The results of the ongoing supermarket price wars has revealed that Wesfarmer-owned supermarket chain Coles is beating rival Woolworths, which reported a 4.6 per cent growth on its third-quarter food and liquor sales on Monday.

Coles’s food and liquor comparable stores sales growth reached 7.2 per cent, taking comparable food and liquor stores sales for the financial year to date to 6.7 per cent.

Headline food and liquor sales for the third quarter1 were $5.9 billion, up 7.1 per cent on the previous corresponding period and for the financial year to date were up 6.6 per cent to $18.8 billion.

Coles managing director Ian McLeod said Coles has been building a better shopping experience by improving operations and raising standards in existing stores.

“Coles has worked hard with our suppliers to produce better quality products as well as responding to customer concerns about animal welfare and ethical sourcing. Coles has responded by removing added hormones in our beef, moving to phase out caged eggs by 2013 and moving to phase out sow stall pork by 2014. Higher levels of trust in quality and sourcing programs have been rewarded with higher levels of fresh food sales as a result,” he said.

“In terms of value, customers have been looking for help in managing their weekly budget as higher costs and taxes squeeze disposable incomes. Coles is responding through our ‘Down Down’ campaign by lowering prices on over 5,000 products in the last year.”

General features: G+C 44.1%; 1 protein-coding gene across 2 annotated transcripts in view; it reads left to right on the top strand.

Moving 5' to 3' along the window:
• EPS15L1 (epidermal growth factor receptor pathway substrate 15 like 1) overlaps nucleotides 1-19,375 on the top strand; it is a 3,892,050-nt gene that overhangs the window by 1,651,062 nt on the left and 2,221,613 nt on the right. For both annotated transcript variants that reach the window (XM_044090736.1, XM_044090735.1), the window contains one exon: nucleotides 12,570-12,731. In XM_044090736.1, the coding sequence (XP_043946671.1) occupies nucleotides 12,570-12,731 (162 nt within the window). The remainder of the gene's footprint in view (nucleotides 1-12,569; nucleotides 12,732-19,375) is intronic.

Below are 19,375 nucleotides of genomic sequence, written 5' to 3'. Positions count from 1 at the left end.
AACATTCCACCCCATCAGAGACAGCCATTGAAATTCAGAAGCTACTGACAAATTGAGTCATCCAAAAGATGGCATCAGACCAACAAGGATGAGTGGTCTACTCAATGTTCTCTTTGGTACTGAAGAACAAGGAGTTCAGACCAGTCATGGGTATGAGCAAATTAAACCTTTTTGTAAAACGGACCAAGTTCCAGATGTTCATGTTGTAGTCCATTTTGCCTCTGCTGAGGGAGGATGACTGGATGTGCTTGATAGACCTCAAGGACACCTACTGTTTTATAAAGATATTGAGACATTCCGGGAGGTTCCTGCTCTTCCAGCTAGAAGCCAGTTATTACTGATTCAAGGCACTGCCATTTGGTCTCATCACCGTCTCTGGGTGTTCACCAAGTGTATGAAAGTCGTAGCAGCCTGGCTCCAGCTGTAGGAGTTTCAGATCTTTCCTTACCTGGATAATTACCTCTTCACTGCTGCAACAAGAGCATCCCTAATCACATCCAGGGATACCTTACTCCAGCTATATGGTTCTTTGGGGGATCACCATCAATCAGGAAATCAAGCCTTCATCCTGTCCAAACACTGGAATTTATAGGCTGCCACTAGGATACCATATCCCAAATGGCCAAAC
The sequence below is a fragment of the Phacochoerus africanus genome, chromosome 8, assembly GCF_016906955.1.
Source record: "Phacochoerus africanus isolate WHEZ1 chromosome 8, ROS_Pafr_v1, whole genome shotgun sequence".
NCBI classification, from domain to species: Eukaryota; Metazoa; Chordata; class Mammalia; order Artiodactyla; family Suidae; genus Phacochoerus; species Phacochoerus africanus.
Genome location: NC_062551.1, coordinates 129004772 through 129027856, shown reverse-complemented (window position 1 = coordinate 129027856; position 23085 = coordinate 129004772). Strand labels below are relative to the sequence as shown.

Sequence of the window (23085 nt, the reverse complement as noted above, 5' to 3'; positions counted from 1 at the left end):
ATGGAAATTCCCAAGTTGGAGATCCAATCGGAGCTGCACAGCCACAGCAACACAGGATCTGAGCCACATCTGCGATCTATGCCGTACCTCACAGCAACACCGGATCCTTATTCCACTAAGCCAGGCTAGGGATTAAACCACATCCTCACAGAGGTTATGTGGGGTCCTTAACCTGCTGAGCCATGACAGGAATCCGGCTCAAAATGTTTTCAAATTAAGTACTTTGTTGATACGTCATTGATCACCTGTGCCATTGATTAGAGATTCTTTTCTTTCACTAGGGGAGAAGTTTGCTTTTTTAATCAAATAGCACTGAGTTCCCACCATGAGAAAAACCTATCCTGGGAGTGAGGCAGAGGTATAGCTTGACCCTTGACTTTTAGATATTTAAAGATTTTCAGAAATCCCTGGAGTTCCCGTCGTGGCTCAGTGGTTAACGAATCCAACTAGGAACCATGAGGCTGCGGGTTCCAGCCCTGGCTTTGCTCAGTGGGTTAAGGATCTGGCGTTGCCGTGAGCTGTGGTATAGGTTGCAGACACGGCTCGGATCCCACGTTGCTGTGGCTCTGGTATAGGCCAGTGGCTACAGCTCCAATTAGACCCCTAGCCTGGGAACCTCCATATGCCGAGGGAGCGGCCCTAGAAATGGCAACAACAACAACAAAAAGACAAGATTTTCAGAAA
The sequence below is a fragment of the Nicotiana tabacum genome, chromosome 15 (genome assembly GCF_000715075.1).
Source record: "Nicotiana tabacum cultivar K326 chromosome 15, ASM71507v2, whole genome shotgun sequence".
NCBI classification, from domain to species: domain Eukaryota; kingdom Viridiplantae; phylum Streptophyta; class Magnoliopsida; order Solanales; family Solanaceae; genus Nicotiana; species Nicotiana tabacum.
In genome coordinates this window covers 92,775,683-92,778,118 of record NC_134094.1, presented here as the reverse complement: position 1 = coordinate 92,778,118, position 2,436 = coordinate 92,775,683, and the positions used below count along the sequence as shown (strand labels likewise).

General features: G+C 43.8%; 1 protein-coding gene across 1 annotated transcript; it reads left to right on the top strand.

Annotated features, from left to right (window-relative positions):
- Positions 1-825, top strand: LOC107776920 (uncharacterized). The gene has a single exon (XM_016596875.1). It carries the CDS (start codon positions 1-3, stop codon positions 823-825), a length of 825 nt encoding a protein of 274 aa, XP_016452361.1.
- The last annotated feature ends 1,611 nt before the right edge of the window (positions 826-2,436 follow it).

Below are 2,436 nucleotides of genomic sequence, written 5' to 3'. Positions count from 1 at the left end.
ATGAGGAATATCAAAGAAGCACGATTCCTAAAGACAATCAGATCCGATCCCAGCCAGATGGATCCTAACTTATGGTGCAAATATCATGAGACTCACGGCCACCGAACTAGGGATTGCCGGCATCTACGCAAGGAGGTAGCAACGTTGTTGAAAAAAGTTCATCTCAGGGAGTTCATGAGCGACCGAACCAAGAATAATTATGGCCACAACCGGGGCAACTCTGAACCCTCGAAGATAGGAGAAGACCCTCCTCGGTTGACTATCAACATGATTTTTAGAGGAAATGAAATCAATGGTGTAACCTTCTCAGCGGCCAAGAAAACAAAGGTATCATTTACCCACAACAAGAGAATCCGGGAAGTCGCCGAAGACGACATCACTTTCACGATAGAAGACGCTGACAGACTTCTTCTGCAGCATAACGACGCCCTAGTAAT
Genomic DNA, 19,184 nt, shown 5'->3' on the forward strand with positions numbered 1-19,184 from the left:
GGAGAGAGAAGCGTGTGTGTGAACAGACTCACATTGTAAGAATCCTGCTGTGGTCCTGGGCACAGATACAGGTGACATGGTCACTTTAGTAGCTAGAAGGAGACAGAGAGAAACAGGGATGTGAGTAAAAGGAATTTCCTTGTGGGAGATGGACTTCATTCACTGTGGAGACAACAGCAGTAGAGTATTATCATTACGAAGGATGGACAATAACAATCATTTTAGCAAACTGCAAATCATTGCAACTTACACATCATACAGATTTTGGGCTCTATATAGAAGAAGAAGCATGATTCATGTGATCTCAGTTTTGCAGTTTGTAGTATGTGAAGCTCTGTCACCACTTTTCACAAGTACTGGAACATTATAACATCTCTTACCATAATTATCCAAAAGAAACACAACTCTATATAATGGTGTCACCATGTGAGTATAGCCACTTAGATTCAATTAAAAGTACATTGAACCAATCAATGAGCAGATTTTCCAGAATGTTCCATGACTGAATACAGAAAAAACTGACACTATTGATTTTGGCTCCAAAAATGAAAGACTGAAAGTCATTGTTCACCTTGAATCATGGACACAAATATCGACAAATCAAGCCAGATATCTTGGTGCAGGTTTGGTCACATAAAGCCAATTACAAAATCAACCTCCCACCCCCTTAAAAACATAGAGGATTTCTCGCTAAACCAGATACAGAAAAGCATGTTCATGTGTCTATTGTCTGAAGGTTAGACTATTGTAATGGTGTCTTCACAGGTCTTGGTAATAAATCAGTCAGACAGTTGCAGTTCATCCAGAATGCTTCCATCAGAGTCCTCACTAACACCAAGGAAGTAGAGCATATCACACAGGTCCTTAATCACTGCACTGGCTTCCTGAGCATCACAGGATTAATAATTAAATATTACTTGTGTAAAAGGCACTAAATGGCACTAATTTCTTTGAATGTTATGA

These results along with Bunnings’ total sales for the quarter, which was up 8.1 per cent on the previous corresponding period, have helped boost Wesfarmer’s total third quarter sales to $11.08 billion in the three months to end the of March.

Wesfarmer managing director Richard Goyser said that the third quarter sales results were generally pleasing, despite that trading conditions that were affected by macroeconomic conditions and natural disasters.

Retail sales across the Officeworks store network increased by 6.4 per cent while total sales of $724 million for Target were in line with the previous corresponding period.

However, Kmart’s total sales declined by 2.5 per cent in the quarter as the business continued to invest in lowering prices on everyday items.

“Despite strong overall volume growth, sales in the period were partly suppressed by seasonal clearance activity, as well as lower sales in categories that were previously highly promotionally driven as the business refined its everyday low price offer,” McLeod said.